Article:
Attorneys are notorious for their social media reluctance. Perhaps it’s because the Professional Ethics rules are exceptionally stringent (more on that later), or maybe lawyers are just a busy group of professionals. Either way, you may not need a full social media suite, but a LinkedIn profile needs to be in your digital toolkit. And it better be as flashy as your triple-matted, mahogany-framed law degree.
Six months ago, I ran into a guy from my law school cohort who was unemployed. I asked him if he had tried job searching on LinkedIn, and he snubbed my suggestion, indicating that he didn’t have a profile and had never needed one to get a job before. Maybe a couple of years ago that was the case, but not today. About 94% of recruiters use social media for hiring, and 89% have hired someone through LinkedIn. Plus, millennials have changed the job market so drastically, that social job searching is becoming the norm. Even if you aren’t actively job searching, an updated LinkedIn profile keeps your professional network abreast of your interests and encourages connections or recruiters to contact you with your dream job.
Now, find a suit that makes you look this good.
Your LinkedIn Makes Your Firm Look Good
If you already have your dream job, congrats! Keeping your LinkedIn current prevents you from needing to update it later when you are looking to advance. Moreover, your profile can be more than two pages long and it’s easier to update than a traditional resume. Use your LinkedIn to record projects and accomplishments, and you can cull them later for your resume. Highlighting your achievements raises the overall profile of your firm. You’re a legal rock star and you work for a great firm: let everyone know!
Okay, You’ve Convinced Me. How Do I Win at LinkedIn?
Take a professional headshot. Many firms offer these as part of on-boarding. If it’s more than five years out-of-date, spring for a new one or take your own with an iPhone. Carefully consider the cut of your outfit and the colors you include, as they will become part of your professional identity.
Write an engaging headline. Rather than simply relying on listing your title, use the headline as an opportunity to give more relevant information. e.g., You’re not just an “Attorney,” you’re a “CA Bar Certified Immigration Attorney.” If you’re job searching, craft a snappy title such as “Award-Winning Legal Tech Blogger.” My favorite is “Law Legend-in-Training.”
Summarize your summary. Nothing is more tedious than reading five paragraphs about a person’s work history. Highlight relevant information in one to five lines. Use no-frills copy touching on job titles, skills, professional interests, professional awards, and articles or books. By restricting your summary to keywords and short phrases, your profile remains search engine optimized and skimmable.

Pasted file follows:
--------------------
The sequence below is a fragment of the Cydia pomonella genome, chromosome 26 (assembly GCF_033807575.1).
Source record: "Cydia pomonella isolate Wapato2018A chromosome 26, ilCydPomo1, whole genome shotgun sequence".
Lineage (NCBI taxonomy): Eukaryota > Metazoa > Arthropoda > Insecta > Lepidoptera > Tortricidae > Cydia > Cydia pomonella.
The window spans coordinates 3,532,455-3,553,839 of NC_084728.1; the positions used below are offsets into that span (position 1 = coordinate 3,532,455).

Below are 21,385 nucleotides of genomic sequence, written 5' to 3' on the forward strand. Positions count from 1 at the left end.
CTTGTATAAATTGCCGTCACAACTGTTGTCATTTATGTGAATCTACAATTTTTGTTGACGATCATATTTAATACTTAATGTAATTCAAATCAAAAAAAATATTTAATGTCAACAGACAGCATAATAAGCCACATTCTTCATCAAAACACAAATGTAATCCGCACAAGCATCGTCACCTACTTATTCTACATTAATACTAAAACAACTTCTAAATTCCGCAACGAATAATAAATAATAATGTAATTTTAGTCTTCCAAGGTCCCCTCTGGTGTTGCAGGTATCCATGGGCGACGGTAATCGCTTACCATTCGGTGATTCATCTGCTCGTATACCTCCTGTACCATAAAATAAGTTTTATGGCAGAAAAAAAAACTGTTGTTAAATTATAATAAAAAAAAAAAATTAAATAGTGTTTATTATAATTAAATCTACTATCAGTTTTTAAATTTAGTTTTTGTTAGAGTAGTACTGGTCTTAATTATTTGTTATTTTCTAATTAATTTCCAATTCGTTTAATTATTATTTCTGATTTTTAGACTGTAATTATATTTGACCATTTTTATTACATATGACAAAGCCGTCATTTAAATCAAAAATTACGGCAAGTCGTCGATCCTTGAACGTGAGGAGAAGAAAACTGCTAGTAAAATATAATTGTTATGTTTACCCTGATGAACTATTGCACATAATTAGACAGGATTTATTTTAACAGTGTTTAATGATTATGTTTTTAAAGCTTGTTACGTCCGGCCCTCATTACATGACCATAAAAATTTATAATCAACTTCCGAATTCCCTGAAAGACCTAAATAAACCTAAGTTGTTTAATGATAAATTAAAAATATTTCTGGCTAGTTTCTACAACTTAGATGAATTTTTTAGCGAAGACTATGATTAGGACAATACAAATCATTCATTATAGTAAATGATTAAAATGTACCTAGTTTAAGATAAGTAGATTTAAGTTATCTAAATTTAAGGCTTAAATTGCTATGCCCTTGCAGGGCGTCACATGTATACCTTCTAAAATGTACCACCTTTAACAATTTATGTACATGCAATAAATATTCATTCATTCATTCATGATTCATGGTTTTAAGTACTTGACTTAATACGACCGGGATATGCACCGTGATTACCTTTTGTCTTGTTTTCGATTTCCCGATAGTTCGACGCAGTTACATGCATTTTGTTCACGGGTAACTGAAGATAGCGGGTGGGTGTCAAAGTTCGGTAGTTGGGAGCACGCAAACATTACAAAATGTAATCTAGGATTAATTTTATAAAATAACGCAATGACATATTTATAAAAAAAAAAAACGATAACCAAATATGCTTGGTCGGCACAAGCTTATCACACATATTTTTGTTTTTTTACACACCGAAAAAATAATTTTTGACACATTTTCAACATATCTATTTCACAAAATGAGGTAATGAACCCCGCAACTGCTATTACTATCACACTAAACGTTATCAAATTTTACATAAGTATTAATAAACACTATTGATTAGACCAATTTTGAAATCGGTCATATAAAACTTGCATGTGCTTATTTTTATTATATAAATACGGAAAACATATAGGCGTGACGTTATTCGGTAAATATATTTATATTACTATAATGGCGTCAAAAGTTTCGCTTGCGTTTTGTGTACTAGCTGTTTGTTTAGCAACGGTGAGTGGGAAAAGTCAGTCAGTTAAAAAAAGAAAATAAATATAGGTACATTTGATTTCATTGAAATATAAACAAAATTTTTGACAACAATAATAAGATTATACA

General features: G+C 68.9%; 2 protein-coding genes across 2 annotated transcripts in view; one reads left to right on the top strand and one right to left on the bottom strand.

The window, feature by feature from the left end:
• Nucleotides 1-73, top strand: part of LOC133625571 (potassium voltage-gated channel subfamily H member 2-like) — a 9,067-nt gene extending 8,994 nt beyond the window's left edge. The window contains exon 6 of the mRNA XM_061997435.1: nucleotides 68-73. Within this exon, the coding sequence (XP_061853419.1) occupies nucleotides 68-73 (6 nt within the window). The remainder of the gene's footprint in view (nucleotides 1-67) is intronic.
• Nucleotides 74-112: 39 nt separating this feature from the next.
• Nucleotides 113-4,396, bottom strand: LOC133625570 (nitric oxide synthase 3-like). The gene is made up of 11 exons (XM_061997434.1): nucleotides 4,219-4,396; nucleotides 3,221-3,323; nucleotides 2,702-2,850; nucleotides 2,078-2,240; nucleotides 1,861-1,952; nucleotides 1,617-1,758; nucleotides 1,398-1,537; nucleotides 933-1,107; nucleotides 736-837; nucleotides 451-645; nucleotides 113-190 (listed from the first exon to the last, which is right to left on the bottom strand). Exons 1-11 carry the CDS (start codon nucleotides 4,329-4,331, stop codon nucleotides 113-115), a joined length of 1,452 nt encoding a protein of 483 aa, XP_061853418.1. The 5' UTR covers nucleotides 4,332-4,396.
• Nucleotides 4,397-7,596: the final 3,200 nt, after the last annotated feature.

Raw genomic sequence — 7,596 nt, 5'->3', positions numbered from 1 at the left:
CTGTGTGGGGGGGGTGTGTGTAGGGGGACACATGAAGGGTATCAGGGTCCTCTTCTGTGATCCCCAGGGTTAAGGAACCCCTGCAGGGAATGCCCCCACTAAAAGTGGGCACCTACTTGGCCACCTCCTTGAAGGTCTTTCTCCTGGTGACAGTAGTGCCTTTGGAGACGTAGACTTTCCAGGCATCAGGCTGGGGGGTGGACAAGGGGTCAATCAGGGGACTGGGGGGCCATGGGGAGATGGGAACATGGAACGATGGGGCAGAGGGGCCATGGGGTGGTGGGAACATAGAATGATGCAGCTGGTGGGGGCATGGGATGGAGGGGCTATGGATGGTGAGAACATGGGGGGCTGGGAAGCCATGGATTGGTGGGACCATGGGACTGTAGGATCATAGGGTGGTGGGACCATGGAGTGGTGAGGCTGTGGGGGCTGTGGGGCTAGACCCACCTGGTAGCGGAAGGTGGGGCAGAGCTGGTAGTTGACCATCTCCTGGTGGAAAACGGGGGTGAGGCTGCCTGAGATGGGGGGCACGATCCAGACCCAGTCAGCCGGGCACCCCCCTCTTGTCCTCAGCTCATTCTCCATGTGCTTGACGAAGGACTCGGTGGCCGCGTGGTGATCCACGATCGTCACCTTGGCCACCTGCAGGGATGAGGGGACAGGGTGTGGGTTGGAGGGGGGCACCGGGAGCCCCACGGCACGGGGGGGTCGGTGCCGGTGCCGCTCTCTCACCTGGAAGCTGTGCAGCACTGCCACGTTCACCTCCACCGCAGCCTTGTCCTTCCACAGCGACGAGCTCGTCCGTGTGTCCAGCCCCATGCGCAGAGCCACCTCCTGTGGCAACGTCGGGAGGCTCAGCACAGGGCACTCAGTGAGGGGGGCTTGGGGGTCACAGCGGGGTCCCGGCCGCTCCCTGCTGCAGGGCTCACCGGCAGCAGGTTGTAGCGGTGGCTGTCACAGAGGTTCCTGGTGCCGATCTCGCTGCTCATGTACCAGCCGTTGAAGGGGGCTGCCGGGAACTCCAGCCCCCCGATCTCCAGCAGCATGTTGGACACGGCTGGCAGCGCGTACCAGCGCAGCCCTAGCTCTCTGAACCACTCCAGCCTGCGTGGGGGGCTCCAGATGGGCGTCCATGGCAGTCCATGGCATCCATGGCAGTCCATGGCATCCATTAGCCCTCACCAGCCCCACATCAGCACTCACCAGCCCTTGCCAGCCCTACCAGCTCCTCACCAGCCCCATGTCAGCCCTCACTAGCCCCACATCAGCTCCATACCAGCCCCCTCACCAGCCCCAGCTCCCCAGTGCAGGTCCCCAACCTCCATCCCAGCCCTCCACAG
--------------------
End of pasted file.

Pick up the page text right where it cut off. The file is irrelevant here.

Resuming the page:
Maximize your experience. This section should closely resemble your resume, but with those extra few items you had to leave off due to formatting. The goal is to achieve consistency with your LinkedIn profile and your professional trajectory. If you have held irrelevant side jobs in the last 10 years, don’t include them unless you can articulate transferrable skills.
Include Pro Bono. Everyone loves a do-gooder and your volunteer experience makes you more likeable. And searchable.
Care about women’s rights? Add it to the “Causes” section. Your humanitarian interests could lead to pro bono or leadership opportunities.
Won an award? Include it on your profile, especially if it’s the highest honor in your organization. Provide minimal explanation of its significance.
Additional info. Anything you’d like to add? You can use this area as a way to build your personal brand by including witticisms or personal interests. I use this as an additional contact section to encourage accessibility, but you could include links to other work products or publications. Recently, LinkedIn added the option to post your work product and it now allows you to publish posts.
Skills. List any skill you have that is relevant to your job or professional trajectory. You should aim for 20, including soft and hard skills (e.g., Personnel Management vs. Westlaw Research). This section is important because skill endorsement is the primary way your connections will engage with you on LinkedIn. More endorsements translates to more views. It’s also an independent measure of your skills set as endorsed by your professional peers.
Now connect! Link in with everyone you had a passably decent relationship with in college, law school, grad school and during your work or intern experience. You should have 250 connections minimum. Aim for 500. Ask them to endorse your skills. Use new connections or updates as opportunities to ask for recommendations. You should aim for at least one recommendation for each work experience. Check out your main page newsfeed every day to repost relevant content or to comment on your peers’ posts. Make a commitment to social engagement.
Once you start updating, you’ll be certain to get some good feedback from your professional community. Go forth and prosper!